Sex Offender Registries: More harm than good?

Posted on: September 2nd, 2011  |  No Comments

Maryland Sex Offender Registry | Steven D. Kupferberg  Last year, Maryland enacted a sexual offender registration scheme that significantly lengthens registration periods for many defendants. In some cases, defendants who were coming up on the end of their 10 year registration period have been told they will now have to register for another 15 years, or in some instances, for life!

A recent parenting blog at the Washington Post focuses on offender registries and questions whether or not they serve their intended purpose. The post highlights a book entitled Sex Panic and the Punitive State which looks at registration requirement forced upon people convicted of sex offense crimes. The blog features an interesting interview with the book’s author Roger N. Lancaster, a cultural studies professor at George Mason University. Lancaster discusses some of the problems and misconceptions surrounding sex offender registries.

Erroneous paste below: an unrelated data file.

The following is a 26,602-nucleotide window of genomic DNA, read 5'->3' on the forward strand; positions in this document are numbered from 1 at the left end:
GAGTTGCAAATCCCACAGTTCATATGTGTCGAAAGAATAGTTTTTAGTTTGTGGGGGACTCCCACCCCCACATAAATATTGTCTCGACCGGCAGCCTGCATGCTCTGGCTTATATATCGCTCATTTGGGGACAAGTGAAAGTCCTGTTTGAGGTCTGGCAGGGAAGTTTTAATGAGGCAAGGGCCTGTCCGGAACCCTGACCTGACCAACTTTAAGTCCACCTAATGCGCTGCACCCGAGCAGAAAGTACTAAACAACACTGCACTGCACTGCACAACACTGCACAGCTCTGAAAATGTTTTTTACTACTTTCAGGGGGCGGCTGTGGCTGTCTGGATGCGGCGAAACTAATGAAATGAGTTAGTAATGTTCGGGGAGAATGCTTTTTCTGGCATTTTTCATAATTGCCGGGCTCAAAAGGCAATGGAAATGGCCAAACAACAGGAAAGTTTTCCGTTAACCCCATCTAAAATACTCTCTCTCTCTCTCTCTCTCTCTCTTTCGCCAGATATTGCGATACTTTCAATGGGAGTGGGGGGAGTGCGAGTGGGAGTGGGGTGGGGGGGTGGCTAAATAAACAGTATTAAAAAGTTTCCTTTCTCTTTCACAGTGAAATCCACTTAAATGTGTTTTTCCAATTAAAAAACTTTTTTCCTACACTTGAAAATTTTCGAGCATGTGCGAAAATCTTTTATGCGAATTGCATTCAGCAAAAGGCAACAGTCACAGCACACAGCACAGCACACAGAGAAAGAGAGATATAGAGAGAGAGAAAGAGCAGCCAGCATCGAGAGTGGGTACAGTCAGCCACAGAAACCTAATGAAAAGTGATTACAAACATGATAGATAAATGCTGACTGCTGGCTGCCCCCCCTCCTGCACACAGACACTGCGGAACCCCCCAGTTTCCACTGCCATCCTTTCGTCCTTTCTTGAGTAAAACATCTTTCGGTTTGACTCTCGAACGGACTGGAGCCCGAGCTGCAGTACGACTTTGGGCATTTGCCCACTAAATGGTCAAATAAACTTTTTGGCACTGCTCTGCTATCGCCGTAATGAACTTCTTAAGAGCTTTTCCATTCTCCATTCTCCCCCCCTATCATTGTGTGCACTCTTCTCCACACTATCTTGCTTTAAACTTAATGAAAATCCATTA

Q. In terms of fairness, why should we be concerned that punishments for child sex offenders are harsh? Aren’t these criminals the worst of the worst?

Lancaster: … In practice, it is not only the “worst of the worst” who’ve been swept up and entangled in sex offender laws. Some of the registrants had consensual relations with near-adults. Others appear to have been falsely accused and accepted a plea bargain. Some were themselves minors who had consensual sex with their girlfriends or boyfriends. A random sample of one state’s listings shows that two-thirds of the registrants were convicted of non-violent first offenses — and their crimes may have involved no physical contact…

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